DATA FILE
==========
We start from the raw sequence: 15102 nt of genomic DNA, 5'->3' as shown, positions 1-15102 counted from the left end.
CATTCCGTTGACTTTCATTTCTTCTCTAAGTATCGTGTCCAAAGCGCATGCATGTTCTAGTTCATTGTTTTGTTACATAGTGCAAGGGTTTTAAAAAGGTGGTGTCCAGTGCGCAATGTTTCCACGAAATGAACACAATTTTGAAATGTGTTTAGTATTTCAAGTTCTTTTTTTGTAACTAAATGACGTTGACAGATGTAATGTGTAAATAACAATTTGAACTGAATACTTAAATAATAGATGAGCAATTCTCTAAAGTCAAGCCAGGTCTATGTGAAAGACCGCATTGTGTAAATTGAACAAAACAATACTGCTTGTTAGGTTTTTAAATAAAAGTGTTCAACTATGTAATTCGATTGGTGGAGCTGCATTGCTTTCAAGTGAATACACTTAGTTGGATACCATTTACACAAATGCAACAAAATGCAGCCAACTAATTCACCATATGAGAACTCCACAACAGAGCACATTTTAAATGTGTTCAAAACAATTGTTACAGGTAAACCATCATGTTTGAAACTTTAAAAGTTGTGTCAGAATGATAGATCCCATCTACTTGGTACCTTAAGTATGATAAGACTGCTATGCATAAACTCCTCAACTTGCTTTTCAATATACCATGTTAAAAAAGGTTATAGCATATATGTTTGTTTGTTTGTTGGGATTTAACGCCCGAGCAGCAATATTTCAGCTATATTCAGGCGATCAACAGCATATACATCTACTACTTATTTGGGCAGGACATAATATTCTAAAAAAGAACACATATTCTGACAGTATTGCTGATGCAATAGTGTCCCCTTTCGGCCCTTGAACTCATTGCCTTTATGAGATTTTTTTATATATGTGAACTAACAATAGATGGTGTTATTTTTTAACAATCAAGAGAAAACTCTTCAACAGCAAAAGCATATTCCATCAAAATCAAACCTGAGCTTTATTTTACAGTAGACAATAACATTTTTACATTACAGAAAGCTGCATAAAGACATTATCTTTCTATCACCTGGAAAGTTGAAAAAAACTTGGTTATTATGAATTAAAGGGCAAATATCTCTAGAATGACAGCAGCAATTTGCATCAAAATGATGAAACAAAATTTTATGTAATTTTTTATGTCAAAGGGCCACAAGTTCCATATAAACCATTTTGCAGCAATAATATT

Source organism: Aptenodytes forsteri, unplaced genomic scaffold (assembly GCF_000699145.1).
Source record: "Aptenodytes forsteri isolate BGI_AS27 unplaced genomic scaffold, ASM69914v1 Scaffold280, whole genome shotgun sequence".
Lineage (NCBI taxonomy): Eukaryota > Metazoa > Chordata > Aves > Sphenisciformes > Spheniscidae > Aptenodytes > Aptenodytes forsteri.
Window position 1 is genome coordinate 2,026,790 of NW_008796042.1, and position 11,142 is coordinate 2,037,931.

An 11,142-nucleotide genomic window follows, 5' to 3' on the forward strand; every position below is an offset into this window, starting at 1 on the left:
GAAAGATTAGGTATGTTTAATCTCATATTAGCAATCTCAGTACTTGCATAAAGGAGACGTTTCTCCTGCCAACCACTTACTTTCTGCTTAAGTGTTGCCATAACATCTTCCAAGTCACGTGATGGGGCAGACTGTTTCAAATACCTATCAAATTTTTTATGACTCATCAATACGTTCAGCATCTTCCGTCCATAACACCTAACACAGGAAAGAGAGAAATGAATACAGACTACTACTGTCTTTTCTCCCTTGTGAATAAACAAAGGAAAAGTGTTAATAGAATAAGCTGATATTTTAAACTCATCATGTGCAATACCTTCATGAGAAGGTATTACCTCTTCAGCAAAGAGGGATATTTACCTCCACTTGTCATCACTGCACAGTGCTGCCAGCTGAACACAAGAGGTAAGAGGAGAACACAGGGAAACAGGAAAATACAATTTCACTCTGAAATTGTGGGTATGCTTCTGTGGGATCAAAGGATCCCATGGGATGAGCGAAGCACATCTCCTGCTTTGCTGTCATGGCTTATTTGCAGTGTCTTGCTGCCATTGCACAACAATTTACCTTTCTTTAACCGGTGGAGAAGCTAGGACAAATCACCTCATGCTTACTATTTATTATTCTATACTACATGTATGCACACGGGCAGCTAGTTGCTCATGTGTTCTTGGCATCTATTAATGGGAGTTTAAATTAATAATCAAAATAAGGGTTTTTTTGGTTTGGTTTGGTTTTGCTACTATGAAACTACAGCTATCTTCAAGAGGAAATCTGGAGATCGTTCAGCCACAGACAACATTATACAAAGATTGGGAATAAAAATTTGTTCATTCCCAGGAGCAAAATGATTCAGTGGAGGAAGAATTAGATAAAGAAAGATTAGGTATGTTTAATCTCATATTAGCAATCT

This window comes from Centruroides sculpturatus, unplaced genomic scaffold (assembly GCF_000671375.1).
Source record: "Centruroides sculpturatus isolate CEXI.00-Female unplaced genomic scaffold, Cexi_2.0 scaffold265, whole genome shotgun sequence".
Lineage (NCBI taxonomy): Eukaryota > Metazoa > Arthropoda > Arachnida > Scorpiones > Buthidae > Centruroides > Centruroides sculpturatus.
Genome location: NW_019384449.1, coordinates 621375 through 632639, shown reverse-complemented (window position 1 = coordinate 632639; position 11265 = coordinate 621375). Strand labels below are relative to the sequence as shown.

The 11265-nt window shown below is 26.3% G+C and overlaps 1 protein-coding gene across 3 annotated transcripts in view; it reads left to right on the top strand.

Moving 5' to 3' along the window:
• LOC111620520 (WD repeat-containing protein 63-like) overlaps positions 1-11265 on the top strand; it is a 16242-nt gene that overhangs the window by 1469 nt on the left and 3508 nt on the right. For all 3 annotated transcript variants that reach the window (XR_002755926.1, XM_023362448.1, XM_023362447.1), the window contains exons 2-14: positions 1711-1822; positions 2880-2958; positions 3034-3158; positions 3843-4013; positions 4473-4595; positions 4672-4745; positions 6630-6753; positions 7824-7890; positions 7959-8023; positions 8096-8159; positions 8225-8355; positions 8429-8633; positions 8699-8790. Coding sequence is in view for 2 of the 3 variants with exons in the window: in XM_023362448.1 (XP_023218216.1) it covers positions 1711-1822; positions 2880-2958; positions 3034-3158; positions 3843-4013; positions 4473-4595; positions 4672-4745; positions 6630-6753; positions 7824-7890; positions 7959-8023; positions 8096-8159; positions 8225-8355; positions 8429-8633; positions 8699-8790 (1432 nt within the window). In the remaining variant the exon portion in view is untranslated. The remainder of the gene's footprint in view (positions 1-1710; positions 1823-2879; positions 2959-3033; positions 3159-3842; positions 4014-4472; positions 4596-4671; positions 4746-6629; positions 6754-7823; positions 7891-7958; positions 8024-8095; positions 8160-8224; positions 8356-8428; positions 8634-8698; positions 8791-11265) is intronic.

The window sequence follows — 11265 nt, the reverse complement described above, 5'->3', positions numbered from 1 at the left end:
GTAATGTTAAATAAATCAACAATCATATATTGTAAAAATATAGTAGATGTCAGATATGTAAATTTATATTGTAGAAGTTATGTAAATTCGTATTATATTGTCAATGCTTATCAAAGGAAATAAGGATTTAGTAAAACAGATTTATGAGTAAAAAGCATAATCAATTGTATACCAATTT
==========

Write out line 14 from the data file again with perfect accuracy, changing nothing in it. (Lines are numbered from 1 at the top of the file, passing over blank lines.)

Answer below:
Moving 5' to 3' along the window: